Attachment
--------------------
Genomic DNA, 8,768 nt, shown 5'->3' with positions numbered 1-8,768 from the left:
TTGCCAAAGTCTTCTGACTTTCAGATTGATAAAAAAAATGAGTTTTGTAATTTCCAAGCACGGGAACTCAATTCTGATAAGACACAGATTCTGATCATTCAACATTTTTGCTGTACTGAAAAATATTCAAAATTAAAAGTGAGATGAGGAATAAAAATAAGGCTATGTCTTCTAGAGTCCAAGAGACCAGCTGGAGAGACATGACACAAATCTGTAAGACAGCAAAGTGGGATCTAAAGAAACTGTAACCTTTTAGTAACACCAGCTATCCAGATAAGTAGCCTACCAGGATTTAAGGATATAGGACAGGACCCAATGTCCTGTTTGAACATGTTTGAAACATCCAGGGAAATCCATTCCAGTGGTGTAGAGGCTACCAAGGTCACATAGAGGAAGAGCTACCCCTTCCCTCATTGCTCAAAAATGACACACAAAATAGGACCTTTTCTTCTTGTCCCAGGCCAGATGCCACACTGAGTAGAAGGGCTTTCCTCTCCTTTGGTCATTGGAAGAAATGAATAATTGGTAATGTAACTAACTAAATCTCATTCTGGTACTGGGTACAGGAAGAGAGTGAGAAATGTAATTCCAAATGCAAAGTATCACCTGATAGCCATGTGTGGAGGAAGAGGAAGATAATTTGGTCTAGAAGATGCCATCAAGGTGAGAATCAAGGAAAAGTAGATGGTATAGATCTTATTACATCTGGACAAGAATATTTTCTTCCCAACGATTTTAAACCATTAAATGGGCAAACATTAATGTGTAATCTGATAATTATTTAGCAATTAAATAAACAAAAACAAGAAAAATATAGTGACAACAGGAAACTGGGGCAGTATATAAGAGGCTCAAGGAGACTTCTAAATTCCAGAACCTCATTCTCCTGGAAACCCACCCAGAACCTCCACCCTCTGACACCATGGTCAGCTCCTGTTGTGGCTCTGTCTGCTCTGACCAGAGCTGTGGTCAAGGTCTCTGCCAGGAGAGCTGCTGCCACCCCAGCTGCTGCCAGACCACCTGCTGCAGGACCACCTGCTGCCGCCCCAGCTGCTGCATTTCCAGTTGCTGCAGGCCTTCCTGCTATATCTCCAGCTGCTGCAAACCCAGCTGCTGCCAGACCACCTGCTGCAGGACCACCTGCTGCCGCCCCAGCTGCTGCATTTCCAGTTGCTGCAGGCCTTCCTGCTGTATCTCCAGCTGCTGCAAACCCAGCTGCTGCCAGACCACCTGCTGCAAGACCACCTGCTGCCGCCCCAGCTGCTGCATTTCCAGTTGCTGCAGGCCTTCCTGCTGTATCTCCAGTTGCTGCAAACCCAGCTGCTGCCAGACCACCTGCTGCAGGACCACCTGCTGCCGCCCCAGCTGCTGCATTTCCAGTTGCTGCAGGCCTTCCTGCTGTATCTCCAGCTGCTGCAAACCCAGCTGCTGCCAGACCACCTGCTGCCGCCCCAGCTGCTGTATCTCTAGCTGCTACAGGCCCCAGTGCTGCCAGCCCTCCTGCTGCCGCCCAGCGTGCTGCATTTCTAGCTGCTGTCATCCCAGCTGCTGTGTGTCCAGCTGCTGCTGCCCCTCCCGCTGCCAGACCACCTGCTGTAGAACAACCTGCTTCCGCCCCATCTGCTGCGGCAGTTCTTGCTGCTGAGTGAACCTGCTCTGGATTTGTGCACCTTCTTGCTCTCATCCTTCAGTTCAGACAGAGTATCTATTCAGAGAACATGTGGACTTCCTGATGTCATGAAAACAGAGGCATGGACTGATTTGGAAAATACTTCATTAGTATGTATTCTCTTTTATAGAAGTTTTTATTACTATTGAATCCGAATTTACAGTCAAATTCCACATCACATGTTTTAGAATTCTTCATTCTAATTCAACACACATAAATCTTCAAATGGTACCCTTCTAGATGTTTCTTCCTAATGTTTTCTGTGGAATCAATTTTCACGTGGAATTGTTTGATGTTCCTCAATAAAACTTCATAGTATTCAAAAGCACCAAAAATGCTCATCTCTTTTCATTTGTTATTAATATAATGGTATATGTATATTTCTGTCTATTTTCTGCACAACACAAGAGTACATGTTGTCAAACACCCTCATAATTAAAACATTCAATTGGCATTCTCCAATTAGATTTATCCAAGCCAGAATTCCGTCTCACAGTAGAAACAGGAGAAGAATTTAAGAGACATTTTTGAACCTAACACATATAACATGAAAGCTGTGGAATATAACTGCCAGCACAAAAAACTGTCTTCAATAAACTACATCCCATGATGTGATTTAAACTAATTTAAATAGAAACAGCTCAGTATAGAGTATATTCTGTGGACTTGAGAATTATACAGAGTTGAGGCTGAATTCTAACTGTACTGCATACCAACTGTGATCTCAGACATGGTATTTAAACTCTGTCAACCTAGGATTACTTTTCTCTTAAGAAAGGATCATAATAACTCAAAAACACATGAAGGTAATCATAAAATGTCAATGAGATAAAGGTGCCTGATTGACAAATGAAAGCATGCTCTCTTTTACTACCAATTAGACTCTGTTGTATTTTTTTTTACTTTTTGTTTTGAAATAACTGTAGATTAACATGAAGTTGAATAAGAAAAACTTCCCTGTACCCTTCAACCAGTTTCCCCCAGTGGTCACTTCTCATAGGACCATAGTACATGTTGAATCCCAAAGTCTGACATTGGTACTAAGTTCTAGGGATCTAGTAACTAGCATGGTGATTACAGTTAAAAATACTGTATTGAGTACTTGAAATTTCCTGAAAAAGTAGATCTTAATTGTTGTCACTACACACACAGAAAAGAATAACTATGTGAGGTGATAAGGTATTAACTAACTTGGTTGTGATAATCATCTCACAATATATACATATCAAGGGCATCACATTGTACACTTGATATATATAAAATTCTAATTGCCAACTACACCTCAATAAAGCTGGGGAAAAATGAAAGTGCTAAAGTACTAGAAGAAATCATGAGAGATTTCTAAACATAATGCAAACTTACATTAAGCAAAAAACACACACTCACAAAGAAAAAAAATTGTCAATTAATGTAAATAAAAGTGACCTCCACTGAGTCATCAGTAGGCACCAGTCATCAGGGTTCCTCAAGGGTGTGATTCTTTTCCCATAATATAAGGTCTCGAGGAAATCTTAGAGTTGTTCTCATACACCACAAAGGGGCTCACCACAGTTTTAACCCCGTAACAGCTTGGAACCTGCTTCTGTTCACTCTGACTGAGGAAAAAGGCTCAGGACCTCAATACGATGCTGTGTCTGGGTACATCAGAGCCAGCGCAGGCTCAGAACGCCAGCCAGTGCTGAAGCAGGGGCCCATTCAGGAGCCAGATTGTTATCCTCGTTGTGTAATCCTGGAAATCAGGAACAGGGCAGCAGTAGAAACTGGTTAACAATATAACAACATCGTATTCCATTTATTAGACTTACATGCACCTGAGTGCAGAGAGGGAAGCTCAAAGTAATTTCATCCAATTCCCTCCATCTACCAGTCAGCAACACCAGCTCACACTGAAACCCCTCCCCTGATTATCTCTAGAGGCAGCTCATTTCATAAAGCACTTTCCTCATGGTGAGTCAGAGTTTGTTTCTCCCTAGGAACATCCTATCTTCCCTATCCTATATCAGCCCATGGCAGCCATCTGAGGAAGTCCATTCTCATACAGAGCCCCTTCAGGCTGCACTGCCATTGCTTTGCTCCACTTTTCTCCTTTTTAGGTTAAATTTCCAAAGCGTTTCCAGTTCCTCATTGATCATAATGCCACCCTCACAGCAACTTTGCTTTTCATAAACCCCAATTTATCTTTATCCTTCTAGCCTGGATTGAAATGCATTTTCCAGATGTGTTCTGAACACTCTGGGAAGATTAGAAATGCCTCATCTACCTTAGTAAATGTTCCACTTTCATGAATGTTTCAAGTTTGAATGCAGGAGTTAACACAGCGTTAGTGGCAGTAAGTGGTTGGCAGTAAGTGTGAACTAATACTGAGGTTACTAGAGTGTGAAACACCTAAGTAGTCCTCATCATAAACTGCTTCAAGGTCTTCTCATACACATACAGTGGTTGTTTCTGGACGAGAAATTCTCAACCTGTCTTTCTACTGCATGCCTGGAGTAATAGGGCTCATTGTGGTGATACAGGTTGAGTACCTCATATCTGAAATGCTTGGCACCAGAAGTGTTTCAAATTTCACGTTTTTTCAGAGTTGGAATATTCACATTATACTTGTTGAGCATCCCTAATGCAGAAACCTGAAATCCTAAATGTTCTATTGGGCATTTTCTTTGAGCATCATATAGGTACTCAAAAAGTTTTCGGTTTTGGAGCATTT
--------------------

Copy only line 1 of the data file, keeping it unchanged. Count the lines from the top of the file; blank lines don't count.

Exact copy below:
Genomic DNA, 8,768 nt, shown 5'->3' with positions numbered 1-8,768 from the left: